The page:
Jonathan Jensen – Ditch the landline?

Is it time to go mobile only and cut off your landline?
Axe

More and more I think to myself – do I really need a landline phone at home? A landline always feels to me like a hangover from the days when people called a location, not a person. They phoned the home number and asked to speak to the person they wanted to talk to. Today, when someone wants you, they call your mobile – that way they get through to you, wherever you are & if you’re unavailable they leave you a message for which you’ll get an alert. These days, when the landline rings at home I tend to ignore it because it’s rarely for me. In the unlikely event that someone does call me at home; I rarely get passed the message anyway! Mobiles tend to be more convenient for outgoing calls, as well. There’s no fighting the rest of the family for use of the line and with huge bundles of inclusive minutes available, using a mobile is no longer the costly option it once was.

OFCOM’s recent report – The Nations & Regions Communications Market 2008 (May) – highlights an interesting statistic. In the UK, only 87% of homes now have a landline phone (down 3% from 2007). So clearly some people are starting to go mobile only – according to OFCOM 12% of households rely solely on mobile communications.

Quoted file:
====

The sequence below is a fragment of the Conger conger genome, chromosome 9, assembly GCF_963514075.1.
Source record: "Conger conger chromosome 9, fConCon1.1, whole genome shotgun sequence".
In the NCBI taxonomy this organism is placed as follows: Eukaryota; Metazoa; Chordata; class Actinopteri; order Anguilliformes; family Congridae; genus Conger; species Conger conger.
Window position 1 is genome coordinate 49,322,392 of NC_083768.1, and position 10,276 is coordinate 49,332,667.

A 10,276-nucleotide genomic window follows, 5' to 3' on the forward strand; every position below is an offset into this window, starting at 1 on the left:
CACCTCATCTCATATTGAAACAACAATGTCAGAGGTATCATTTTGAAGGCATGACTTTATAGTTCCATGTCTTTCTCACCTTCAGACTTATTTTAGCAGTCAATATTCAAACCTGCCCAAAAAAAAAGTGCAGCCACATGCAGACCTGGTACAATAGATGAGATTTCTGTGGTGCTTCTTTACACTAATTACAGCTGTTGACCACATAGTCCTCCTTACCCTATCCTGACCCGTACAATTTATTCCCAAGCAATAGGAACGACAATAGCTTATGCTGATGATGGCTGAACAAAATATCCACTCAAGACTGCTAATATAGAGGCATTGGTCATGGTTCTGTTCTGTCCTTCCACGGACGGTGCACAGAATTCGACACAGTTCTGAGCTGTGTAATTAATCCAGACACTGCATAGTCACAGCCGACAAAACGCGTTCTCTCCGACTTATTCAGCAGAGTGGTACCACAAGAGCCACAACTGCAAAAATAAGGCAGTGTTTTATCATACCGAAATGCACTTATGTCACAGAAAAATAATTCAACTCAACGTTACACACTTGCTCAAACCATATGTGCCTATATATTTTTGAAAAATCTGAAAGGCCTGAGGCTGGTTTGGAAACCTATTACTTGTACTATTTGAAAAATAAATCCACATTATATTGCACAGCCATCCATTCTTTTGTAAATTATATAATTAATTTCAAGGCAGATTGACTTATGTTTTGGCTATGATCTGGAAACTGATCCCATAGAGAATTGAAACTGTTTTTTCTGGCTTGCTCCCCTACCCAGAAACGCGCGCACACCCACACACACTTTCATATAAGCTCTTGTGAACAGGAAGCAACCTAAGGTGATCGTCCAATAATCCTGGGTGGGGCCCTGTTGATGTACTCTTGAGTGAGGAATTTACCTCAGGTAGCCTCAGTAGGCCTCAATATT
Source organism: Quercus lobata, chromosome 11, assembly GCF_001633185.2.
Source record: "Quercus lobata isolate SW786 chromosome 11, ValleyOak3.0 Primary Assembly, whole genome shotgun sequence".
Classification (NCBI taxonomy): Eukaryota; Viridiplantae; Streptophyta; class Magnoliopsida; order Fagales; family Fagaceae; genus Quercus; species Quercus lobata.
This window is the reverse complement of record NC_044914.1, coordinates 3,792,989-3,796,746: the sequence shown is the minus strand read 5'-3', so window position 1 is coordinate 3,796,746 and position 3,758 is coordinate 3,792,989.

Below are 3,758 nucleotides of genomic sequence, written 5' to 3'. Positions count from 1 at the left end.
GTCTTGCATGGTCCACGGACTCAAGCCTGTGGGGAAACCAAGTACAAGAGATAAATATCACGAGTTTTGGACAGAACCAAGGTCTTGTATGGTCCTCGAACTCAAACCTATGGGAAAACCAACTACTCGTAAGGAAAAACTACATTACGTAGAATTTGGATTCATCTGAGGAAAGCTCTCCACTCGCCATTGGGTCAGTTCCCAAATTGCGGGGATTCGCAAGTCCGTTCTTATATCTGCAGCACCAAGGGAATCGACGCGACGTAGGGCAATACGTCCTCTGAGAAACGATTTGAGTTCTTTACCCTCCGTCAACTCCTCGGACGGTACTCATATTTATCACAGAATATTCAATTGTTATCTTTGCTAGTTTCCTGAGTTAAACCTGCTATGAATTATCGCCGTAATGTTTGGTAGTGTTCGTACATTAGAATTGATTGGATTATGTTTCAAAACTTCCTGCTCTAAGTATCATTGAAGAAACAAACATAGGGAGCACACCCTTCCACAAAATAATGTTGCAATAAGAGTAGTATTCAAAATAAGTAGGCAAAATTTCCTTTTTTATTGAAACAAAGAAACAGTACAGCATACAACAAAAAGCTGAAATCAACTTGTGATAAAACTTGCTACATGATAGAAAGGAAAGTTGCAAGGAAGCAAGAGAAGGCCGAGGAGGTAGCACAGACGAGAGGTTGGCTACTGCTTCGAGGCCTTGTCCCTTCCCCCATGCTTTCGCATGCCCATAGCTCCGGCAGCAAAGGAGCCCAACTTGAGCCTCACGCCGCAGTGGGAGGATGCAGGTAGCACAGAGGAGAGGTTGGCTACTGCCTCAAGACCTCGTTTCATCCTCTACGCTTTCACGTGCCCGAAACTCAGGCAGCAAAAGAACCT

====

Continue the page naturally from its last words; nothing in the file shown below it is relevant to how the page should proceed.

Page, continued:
So what do we need a home landline for? Well, there are a number of issues that always stop me finally cancelling it.

• ADSL broadband – in the UK we don’t yet have Naked DSL, where you can order broadband without the PSTN (calls) bit. I guess it will happen but paying for those under-used PSTN lines is a still a nice revenue stream for the phone companies. If you use cable broadband then it is possible to subscribe to broadband without a landline, provided you live in a cable area. By comparison, in the US 30% of AT&T broadband orders are for naked DSL which shows there is a demand for broadband only phone lines. Mobile broadband is increasingly becoming a viable alternative, now that tariffs are looking sensible; however they are not aimed at multi PC households who want to share a connection.

• 999 or 112 emergency calls – This is the “I’ll probably never need it but can I afford to take a chance” one. In the unlikely event of needing to call 999, I can use my mobile – but supposing the battery is flat or one of the kids or a visitor needs 999, what then? With a landline the operator knows for sure where you are. In these circumstances there really is no alternative to a line powered, ‘you know where it is’ landline phone.

• Flaky mobile coverage – It still amazes me just how variable and flaky in-building coverage can be, even in towns and cities. For many people this still makes going mobile only an unviable option.

• Switch to VoIP – Maybe an option but 999 calls is still an issue here. Even when OFCOM makes VoIP 999 provision mandatory, would I really want to rely on it in an emergency. And however you look at it, VoIP just isn’t quite as convenient as the old landline!